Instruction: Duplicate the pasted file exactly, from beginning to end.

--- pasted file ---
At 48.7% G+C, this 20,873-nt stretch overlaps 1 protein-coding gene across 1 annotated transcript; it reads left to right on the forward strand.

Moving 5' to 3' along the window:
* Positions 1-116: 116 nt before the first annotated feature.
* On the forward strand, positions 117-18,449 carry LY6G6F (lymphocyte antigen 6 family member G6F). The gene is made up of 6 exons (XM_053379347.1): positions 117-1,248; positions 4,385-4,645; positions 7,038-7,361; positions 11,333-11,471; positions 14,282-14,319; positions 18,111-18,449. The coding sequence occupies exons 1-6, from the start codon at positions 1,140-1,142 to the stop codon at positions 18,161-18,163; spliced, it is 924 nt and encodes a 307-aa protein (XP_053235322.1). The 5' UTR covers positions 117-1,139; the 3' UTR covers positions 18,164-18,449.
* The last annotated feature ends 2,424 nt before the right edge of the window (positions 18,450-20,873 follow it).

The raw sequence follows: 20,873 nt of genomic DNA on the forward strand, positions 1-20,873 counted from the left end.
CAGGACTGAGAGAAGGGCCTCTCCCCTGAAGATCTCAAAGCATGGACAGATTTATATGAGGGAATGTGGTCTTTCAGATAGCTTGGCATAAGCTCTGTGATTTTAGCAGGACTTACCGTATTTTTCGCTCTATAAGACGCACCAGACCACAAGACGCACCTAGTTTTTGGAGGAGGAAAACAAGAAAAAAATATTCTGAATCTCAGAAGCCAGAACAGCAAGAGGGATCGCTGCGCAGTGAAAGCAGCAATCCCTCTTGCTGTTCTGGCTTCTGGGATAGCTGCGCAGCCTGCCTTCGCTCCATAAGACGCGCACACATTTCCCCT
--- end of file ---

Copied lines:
At 48.7% G+C, this 20,873-nt stretch overlaps 1 protein-coding gene across 1 annotated transcript; it reads left to right on the forward strand.

Moving 5' to 3' along the window:
* Positions 1-116: 116 nt before the first annotated feature.
* On the forward strand, positions 117-18,449 carry LY6G6F (lymphocyte antigen 6 family member G6F). The gene is made up of 6 exons (XM_053379347.1): positions 117-1,248; positions 4,385-4,645; positions 7,038-7,361; positions 11,333-11,471; positions 14,282-14,319; positions 18,111-18,449. The coding sequence occupies exons 1-6, from the start codon at positions 1,140-1,142 to the stop codon at positions 18,161-18,163; spliced, it is 924 nt and encodes a 307-aa protein (XP_053235322.1). The 5' UTR covers positions 117-1,139; the 3' UTR covers positions 18,164-18,449.
* The last annotated feature ends 2,424 nt before the right edge of the window (positions 18,450-20,873 follow it).

The raw sequence follows: 20,873 nt of genomic DNA on the forward strand, positions 1-20,873 counted from the left end.
CAGGACTGAGAGAAGGGCCTCTCCCCTGAAGATCTCAAAGCATGGACAGATTTATATGAGGGAATGTGGTCTTTCAGATAGCTTGGCATAAGCTCTGTGATTTTAGCAGGACTTACCGTATTTTTCGCTCTATAAGACGCACCAGACCACAAGACGCACCTAGTTTTTGGAGGAGGAAAACAAGAAAAAAATATTCTGAATCTCAGAAGCCAGAACAGCAAGAGGGATCGCTGCGCAGTGAAAGCAGCAATCCCTCTTGCTGTTCTGGCTTCTGGGATAGCTGCGCAGCCTGCCTTCGCTCCATAAGACGCGCACACATTTCCCCT